Looking forward to more weekends like this. Back to school tomorrow. Back to reality, but not quite:)

Wednesday, November 17, 2010

Dry Ink

Did I just have a three-month long writer’s block? Great Firewall or no great firewall, I am stumped, my brain stale and my ink dry. I’ve always thought of myself as a writer, but what do I have to prove it, even just to myself? Two blogs filled with cobwebs? Check. A blank notebook? Check. Hammering away at the Add New Tab button until my browser freezes whenever I come face to face with a blank page and a blinking cursor? Check! Whatever happened to the notion of the scratch paper?

I can accept being average in any other field, but I am a perfectionist when it comes to writing, and that’s why I have grown so afraid of it. Anything less than awe-inspiring I’d rather not write. Any piece that I don’t feel can be an organic whole I cannot accept. That’s what’s making writing too difficult and intimidating, and this mindset is holding me back too much. I wait for an awesome idea to pop into my head, wait for this outburst of emotion to put me into a writer’s trance before I even begin dare to write anything. Writing is supposed to be free-flowing, but it has become a passive pursuit for me. I don’t control the words anymore, I just wait for them to possess me.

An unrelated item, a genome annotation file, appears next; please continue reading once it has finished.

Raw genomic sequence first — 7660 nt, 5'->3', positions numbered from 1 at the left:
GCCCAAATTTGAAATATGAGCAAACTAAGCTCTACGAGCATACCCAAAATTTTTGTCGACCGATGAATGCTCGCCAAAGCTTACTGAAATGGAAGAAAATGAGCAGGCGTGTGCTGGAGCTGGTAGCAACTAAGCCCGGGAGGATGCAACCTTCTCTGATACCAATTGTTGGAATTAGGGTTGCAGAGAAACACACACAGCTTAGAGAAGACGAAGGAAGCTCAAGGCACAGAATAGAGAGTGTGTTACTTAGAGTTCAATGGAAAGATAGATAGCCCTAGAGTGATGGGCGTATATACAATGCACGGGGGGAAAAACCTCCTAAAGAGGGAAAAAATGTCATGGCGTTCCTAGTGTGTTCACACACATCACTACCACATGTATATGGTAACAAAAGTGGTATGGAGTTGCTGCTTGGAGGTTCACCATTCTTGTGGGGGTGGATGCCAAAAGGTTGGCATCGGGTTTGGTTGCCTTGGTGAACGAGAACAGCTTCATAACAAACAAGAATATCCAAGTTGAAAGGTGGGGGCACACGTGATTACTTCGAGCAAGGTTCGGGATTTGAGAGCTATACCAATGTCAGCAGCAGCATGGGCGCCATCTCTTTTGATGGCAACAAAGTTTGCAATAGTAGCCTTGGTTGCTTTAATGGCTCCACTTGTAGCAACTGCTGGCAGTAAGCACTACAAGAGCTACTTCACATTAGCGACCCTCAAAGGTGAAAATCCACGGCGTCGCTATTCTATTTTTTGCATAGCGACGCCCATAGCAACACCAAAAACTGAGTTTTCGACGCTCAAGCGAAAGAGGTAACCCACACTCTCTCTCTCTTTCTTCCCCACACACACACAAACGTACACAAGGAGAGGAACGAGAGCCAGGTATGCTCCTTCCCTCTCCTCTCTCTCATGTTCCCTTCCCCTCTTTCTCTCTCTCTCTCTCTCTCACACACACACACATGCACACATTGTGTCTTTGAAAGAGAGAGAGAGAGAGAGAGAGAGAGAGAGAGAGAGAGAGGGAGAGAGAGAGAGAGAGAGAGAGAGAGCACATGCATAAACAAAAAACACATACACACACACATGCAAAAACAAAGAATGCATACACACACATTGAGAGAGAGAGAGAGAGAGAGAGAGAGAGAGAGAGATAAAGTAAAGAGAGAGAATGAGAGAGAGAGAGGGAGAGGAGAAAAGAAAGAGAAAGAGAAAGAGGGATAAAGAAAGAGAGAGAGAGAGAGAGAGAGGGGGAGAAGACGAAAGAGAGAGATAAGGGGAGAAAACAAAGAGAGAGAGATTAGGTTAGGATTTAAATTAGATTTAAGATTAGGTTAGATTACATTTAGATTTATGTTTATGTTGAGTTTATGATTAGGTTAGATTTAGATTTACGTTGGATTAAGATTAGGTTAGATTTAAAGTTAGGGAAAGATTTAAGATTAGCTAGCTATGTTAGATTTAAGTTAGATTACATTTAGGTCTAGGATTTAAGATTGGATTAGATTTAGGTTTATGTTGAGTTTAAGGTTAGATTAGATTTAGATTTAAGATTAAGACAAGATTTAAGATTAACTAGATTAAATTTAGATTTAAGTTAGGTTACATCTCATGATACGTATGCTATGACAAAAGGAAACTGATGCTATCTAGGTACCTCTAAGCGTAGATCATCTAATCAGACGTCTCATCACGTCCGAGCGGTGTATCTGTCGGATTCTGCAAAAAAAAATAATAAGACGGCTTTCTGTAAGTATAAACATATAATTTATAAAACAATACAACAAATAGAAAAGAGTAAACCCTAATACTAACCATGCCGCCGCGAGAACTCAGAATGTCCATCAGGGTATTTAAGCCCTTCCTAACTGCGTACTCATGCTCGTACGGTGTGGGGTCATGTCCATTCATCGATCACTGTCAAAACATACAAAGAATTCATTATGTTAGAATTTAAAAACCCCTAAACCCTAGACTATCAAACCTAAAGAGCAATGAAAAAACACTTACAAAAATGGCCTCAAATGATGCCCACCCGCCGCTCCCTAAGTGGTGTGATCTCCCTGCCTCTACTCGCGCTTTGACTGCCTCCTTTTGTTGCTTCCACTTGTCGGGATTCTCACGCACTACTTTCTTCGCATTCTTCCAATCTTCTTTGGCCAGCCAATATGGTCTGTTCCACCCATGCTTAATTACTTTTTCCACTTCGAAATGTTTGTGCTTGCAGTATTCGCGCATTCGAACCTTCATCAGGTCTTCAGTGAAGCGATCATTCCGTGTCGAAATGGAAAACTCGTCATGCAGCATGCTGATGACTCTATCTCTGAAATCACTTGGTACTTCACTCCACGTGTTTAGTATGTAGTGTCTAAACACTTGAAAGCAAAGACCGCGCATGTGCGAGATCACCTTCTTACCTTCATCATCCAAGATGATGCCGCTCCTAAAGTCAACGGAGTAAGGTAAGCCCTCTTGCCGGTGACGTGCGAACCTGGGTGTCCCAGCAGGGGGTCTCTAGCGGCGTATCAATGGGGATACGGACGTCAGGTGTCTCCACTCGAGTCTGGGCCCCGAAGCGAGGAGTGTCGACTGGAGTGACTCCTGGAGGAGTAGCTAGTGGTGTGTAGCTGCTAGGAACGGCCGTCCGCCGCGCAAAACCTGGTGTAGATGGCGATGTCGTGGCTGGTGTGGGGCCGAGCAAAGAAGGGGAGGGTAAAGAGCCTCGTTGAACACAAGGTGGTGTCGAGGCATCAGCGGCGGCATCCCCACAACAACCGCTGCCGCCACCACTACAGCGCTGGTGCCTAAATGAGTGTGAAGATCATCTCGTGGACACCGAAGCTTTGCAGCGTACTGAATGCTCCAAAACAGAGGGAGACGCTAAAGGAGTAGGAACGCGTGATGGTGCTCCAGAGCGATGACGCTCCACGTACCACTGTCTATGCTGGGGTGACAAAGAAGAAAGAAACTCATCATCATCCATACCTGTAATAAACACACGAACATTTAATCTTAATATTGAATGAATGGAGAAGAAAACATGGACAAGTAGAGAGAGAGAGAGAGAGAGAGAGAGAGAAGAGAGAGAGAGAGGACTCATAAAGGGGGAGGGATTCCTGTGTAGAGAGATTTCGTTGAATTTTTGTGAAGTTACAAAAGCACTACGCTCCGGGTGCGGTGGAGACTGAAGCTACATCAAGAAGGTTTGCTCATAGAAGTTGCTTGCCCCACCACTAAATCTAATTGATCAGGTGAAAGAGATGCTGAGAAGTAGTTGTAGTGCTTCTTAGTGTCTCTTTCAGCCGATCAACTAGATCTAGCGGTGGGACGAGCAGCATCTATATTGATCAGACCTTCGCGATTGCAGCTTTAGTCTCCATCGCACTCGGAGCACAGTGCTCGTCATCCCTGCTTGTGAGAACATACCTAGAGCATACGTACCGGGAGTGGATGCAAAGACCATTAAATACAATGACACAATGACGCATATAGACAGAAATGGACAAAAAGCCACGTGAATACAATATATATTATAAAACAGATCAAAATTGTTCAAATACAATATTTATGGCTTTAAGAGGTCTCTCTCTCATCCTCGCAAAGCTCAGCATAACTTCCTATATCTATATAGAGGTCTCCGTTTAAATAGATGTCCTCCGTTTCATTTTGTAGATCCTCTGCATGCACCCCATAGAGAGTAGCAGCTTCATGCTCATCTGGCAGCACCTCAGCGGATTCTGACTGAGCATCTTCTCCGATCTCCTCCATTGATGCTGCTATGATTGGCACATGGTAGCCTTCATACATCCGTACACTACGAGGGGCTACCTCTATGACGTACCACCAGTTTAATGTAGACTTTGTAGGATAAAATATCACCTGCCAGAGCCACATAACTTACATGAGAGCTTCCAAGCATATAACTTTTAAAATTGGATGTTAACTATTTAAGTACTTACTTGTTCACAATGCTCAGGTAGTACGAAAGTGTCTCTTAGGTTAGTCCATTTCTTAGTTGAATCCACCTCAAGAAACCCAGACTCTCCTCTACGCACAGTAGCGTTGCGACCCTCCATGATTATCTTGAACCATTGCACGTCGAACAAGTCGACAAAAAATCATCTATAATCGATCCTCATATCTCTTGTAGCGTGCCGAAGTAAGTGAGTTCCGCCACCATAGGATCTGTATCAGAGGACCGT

Not that I did not write at all in the past few months. I’ve scribbled the usual things in my notebooks and in my cellphone Notes - To-do, short-term and long-term plans, sudden nuggets of insight, realizations about myself… Colorful fragments of nothing.. null wayward strands of wonder.. impossible to weave into any tapestry. They’re pretty much like the random web articles I love to read so much. It’s so easy to do, and they make you feel like you’re doing something productive, but it’s actually quite an aimless activity. I just realized the other day that reading those little articles is like trying to catch sand.. it feels nice in those fleeting seconds that the sand slides down your hands, but you don’t actually get anything substantial from them. True learning is more like prying a hard rough stone. It may not feel as good but it’s something you can actually keep. I surmise that true learning needs focus - it can only happen when knowledge has snowballed on to the right direction, and then it just keeps going.

Okay, enough with the vague analogies. This just shows how long I haven’t written. And how I miss having this feeling of being able to bang on the keyboard keys for more than half an hour without feeling the urge to read yet another useless article on yahoo or engadget. But all is well. I realized that the amount I write is inversely proportional to the extent that I’m living. I got into writing because I had to balance the ideal and the real, but I never had that problem the past few months, because things were more than ideal. Everything was surreal.

I’ll leave that for another blog post though. But if there’s one thing that scares me more than a blank page, it’s reducing the vivacity of memories to letters, spaces, and punctuation marks. Besides, I can’t let loose too much, lest I run out of fuel for what I anticipate to be a regular string of posts from now on. Here's to hoping that the ink never runs dry again.